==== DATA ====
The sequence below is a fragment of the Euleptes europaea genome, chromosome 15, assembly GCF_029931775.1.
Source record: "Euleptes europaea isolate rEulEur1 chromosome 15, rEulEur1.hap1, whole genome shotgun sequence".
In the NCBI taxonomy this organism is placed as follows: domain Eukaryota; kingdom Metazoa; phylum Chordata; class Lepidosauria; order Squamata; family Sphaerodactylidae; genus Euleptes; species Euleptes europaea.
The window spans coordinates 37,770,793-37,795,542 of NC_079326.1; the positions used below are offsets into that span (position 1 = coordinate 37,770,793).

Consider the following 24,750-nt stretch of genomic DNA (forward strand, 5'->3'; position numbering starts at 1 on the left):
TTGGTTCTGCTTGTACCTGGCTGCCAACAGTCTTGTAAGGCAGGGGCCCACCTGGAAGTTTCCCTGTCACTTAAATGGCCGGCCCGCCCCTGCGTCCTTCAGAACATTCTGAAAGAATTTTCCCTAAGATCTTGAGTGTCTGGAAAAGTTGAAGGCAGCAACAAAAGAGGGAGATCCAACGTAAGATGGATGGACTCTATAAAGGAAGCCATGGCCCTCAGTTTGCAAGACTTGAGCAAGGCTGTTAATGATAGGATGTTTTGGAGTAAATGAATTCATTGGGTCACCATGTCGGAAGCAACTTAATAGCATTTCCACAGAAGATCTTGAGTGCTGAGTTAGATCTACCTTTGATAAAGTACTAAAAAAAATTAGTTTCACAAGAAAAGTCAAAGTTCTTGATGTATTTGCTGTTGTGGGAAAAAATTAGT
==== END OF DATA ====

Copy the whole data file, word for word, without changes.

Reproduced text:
The sequence below is a fragment of the Euleptes europaea genome, chromosome 15, assembly GCF_029931775.1.
Source record: "Euleptes europaea isolate rEulEur1 chromosome 15, rEulEur1.hap1, whole genome shotgun sequence".
In the NCBI taxonomy this organism is placed as follows: domain Eukaryota; kingdom Metazoa; phylum Chordata; class Lepidosauria; order Squamata; family Sphaerodactylidae; genus Euleptes; species Euleptes europaea.
The window spans coordinates 37,770,793-37,795,542 of NC_079326.1; the positions used below are offsets into that span (position 1 = coordinate 37,770,793).

Consider the following 24,750-nt stretch of genomic DNA (forward strand, 5'->3'; position numbering starts at 1 on the left):
TTGGTTCTGCTTGTACCTGGCTGCCAACAGTCTTGTAAGGCAGGGGCCCACCTGGAAGTTTCCCTGTCACTTAAATGGCCGGCCCGCCCCTGCGTCCTTCAGAACATTCTGAAAGAATTTTCCCTAAGATCTTGAGTGTCTGGAAAAGTTGAAGGCAGCAACAAAAGAGGGAGATCCAACGTAAGATGGATGGACTCTATAAAGGAAGCCATGGCCCTCAGTTTGCAAGACTTGAGCAAGGCTGTTAATGATAGGATGTTTTGGAGTAAATGAATTCATTGGGTCACCATGTCGGAAGCAACTTAATAGCATTTCCACAGAAGATCTTGAGTGCTGAGTTAGATCTACCTTTGATAAAGTACTAAAAAAAATTAGTTTCACAAGAAAAGTCAAAGTTCTTGATGTATTTGCTGTTGTGGGAAAAAATTAGT